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What's wrong with histograms and what are density estimators?

Estimating Probablity Densities

The other day I was reading Parzen's density estimators in Bishop. Density estimators are a non-parametric way of estimating the underlying probability distributions, that might have generated the data that you are handed over. Parametric methods consist of assuming a distribution, and then estimating the parameters of the distribution, that are most likely to have generated that data (MLE/MAP etc.). Non-parametric estimations however, make no such assumptions. The simplest non-parametric estimation? You have probably used it several times, without realizing it. Its the humble histogram!

Visualizing data: Histograms

When we are given simple numerical data, I mean simple 1 Dimensional data, one of the first things we do is to look at how the data is distributed i.e. find its probability distribution. The simplest thing we can do is a histogram, but it might not be the best we can do. So, lets generate some data that comes from a mixture of two gaussians. We will look at the most hurriedly put together histogram and then refine it.

set.seed(667)
hist_data <- c( rnorm(100,1,1), rnorm(100,3,2) )
hist_df <- data.frame(values=hist_data)
library(ggplot2)
p_hist <- ggplot(data=hist_df) + geom_bar(aes(x=values),stat="bin") +
          labs(x="Value",y="Normalized Count")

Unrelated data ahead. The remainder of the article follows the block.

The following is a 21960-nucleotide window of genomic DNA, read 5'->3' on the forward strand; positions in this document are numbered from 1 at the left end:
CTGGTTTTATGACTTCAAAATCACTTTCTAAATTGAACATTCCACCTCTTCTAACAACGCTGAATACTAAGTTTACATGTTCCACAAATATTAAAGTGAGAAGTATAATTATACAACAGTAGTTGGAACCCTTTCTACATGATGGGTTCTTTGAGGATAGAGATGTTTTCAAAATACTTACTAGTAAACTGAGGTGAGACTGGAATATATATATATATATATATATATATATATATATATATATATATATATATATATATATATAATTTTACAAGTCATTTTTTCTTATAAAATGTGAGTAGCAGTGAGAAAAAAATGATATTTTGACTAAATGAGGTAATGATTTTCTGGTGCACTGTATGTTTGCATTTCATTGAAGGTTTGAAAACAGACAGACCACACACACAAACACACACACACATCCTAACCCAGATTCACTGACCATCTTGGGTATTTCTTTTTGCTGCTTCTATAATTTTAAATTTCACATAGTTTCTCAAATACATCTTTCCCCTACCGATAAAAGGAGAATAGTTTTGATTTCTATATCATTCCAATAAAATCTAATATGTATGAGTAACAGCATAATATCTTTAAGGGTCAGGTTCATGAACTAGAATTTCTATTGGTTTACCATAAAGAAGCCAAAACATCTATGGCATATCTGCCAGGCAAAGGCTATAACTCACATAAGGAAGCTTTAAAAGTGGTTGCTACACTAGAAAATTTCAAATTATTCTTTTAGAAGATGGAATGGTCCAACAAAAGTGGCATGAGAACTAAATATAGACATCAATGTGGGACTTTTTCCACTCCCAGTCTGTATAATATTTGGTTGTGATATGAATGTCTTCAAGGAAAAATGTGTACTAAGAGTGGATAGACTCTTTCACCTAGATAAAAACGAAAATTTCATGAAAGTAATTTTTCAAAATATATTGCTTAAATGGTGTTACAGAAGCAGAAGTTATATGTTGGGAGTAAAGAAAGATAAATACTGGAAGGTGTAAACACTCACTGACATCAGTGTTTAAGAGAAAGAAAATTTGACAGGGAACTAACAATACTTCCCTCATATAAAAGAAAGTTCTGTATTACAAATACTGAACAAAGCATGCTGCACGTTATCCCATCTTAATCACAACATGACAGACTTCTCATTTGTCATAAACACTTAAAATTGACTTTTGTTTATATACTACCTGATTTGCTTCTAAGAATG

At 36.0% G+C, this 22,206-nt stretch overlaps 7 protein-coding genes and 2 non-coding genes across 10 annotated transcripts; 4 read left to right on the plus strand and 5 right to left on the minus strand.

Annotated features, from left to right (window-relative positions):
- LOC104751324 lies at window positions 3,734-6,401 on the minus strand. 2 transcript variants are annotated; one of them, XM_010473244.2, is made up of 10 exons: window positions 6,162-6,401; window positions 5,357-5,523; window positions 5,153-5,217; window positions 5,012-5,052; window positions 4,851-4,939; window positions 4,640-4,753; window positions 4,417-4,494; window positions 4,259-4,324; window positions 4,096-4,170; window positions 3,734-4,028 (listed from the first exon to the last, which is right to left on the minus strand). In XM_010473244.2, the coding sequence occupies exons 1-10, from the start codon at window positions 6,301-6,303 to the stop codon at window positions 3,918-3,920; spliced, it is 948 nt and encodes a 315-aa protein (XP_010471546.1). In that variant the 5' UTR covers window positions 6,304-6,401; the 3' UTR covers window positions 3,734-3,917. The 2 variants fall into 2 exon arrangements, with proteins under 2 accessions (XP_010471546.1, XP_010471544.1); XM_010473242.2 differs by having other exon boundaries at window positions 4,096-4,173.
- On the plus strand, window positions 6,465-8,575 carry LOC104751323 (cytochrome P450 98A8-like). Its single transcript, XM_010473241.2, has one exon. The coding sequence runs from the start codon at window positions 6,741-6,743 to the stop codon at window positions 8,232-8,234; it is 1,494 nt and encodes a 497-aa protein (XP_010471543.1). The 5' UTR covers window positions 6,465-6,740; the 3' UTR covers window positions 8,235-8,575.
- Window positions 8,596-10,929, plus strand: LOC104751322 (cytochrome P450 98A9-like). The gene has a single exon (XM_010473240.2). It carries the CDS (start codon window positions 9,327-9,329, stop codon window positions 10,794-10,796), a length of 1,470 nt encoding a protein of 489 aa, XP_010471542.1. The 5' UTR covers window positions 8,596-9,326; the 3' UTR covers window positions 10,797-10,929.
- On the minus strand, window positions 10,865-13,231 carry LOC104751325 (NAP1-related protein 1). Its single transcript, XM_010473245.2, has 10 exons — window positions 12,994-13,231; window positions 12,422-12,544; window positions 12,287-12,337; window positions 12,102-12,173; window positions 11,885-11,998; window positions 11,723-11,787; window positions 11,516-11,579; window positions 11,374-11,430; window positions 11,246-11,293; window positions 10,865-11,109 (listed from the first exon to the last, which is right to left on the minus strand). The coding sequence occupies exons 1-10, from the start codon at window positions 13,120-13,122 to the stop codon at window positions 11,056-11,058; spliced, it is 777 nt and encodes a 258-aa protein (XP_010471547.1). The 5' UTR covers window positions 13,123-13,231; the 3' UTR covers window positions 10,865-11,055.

print(p_hist)
## `stat_bin()` using `bins = 30`. Pick better value with `binwidth`.

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So, one thing needs to be corrected first. This is not a probability density function(pdf) because the condition for a pdf is explicitly: $$ \int_{-\infty}^{\infty} p(x) = 1 $$

So, we need to normalize this histogram. But to normalize, we explicitly need to bin width. Let us assume a bin width of $w$, and lets say we have N data points. In our case, N is 200. So, What is the total area under the curve.For k bins, and a count of $C_i$ for each bin, we can write the area A as: $$ A = \sum_{i=1}^{i=k}C_iw$$ $$ A = w\sum_{i=1}^{i=k}C_i = wN $$

Therefore the normalization factor has to be w*N, or the product of bin width and the total number of points. Let us now explicity set a bin width and normalize:

w <-0.2
break_vec <- seq(from = min(hist_data)-w, to= max(hist_data)+w, by = w)
h1 <- hist(hist_data, breaks= break_vec, plot=F)
nhist_df <- data.frame(count=h1$counts, xval = h1$mids)
nhist_df$count <- nhist_df$count/(w*length(hist_data))
print(paste("Area under the curve is",sum(nhist_df$count*w)))
## [1] "Area under the curve is 1"
p_norm <- ggplot(nhist_df) + geom_bar(aes(x=xval, y=count), stat="identity") +
          labs(x="Value",y="Normalized Count")
print(p_norm)

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That straightens out the issue about area under the curve. However, histograms aren't quite what we want. Why? because histograms show jumps which are not characateristic of the data but more characteristic of the finite sample size. We are looking to find the distribution that generated this data, and get around the finite sample size effect.

Density Estimators

To understand density estimators, let us first recreate our previous figure. How? we will not depend this time on R's built-in hist function, but make our own. Sounds like a rather fruitless exercise in coding up something rather trivial? Well, not quite. We will shortly see why.

tophat_kernel <-function(x, x_n, width)
{
  if( abs(x-x_n)<width/2. )
    return(1/width)
  else
    return(0)
}

construct_hist <-function(hist_data, break_vec,width, kernel_function)
{
  mids_vec <- break_vec + width/2
  count_vec <- rep(0, length(mids_vec))
  for( i in 1:length(count_vec))
  {
    for(j in 1:length(hist_data))
    {
      count_vec[i] <- count_vec[i] + kernel_function(hist_data[j],mids_vec[i], width)
    }
  }